Hurricane Florence Deluges North Carolina Communities With Coal Ash and Manure

Aerial views of areas affected by Hurricane Florence are grim: mile after mile of flooded land, with water rising up to rooftops — and sometimes swallowing buildings altogether. But a closer look at those images reveals something even more troubling: Plumes of hog manure and coal ash are moving through those floodwaters, primarily in low-income communities of color.

This pollution will create a legacy that will linger for years, and it was both predictable and preventable.

North Carolina hosts over 2,000 hog farms with some nine million pigs – nearly as many pigs as people in the state, in other words. Many of those farms are located in rural low-income communities heavily populated by people of color, and that’s not a coincidence. No one wants to live with a stinky mess next door, but only some individuals have the resources to fight industrial farms and their accompanying pollution.

Lawmakers have historically sided with factory farmers, not the communities they affect. One consequence of that has been limited liability for issues caused by hog farms, including massive amounts of animal waste.

Hog farms don’t just smell horrific thanks to the close confinement of millions of animals who in nature are actually quite clean and fastidious. The close quarters generate huge volumes of manure, which farmers store in vast waste lagoons that are eventually dispersed with sprayers. These lagoons periodically rupture even at the best of times, spelling feces into waterways, but the flooding caused by the storm has really exacerbated this problem – despite farmers’ best attempts to drain the pools in advance of the storm. Plus, flooding will kill thousands of farm animals, adding a particularly macabre pollutant to the mix.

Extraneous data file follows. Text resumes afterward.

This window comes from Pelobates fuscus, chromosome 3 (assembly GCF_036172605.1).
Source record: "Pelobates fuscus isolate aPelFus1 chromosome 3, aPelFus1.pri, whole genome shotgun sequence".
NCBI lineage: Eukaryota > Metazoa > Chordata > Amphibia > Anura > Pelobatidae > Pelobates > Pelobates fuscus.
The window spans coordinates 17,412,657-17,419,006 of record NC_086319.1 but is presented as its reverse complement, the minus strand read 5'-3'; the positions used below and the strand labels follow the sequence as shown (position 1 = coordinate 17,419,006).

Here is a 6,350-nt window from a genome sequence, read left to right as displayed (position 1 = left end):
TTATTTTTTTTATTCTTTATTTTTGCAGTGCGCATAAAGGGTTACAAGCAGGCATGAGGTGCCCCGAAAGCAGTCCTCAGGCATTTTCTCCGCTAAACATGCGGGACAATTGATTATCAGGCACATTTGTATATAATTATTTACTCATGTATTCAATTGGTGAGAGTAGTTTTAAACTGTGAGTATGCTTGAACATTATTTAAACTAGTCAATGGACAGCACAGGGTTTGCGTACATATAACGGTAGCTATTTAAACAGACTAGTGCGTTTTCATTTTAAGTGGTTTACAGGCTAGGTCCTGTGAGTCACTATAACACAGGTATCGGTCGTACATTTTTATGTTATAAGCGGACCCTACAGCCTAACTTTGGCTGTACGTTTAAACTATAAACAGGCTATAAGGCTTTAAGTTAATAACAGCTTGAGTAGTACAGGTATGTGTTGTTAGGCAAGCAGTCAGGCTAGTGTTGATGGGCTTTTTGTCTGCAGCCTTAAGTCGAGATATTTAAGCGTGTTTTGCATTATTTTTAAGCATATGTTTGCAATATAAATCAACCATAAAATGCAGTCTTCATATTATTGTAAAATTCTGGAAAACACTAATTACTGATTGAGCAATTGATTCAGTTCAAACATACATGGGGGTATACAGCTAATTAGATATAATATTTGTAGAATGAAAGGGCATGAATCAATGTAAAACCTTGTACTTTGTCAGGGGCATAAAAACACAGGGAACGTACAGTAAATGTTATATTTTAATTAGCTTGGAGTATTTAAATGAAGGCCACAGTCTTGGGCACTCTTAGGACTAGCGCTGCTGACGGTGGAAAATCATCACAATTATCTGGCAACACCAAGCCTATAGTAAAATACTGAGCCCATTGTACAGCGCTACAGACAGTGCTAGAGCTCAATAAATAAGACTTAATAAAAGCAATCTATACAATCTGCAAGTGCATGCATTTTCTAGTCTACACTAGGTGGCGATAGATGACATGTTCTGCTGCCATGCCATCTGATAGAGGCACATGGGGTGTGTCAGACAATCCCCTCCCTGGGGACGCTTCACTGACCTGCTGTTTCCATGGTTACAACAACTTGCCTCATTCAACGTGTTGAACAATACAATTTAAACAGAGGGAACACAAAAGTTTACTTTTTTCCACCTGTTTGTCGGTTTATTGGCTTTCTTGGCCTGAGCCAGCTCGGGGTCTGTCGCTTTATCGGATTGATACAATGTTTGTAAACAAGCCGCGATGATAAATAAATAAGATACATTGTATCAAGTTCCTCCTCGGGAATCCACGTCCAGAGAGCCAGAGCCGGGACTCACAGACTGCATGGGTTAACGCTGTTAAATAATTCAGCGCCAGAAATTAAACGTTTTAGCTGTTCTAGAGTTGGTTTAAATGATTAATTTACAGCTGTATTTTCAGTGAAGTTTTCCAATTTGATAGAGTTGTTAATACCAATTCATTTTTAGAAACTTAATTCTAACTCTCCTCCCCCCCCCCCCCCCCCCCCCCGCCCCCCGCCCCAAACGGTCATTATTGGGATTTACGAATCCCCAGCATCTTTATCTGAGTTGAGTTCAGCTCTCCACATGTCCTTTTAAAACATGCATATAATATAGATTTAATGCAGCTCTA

Pools of pig poo aren’t the only thing North Carolina residents are worried about. Coal ash, generated by coal-fired power plants, also poses a serious threat. While companies like Duke Energy keep insisting that coal ash isn’t as terrible as people make it out to be, scientists tend to disagree: Floodwaters are indeed pushing coal ash from containment pits into the environment. And thanks to Trump administration policy changes, the rules for storing coal ash have been relaxed, increasing the risks of this kind of pollution.

Even though coal-fired plants are slowly being phased out, utilities are still dealing with massive piles of waste that they need to manage. Some of these pits are being excavated and treated, while others are being left in place for the time being. Unfortunately, many coal plants are located near bodies of water because the water acts as a cheap source of coolant. And this means that when storage pits are breached, the contents often spill directly into a waterway.

Tougher storage rules, clear plans for historic storms and, of course, a reduction in industrial agriculture could have helped mitigate these issues in advance. In fact, there’s been a historic trend to move storage facilities like these to higher ground precisely because of concerns about storms, but clearly these efforts haven’t been comprehensive enough.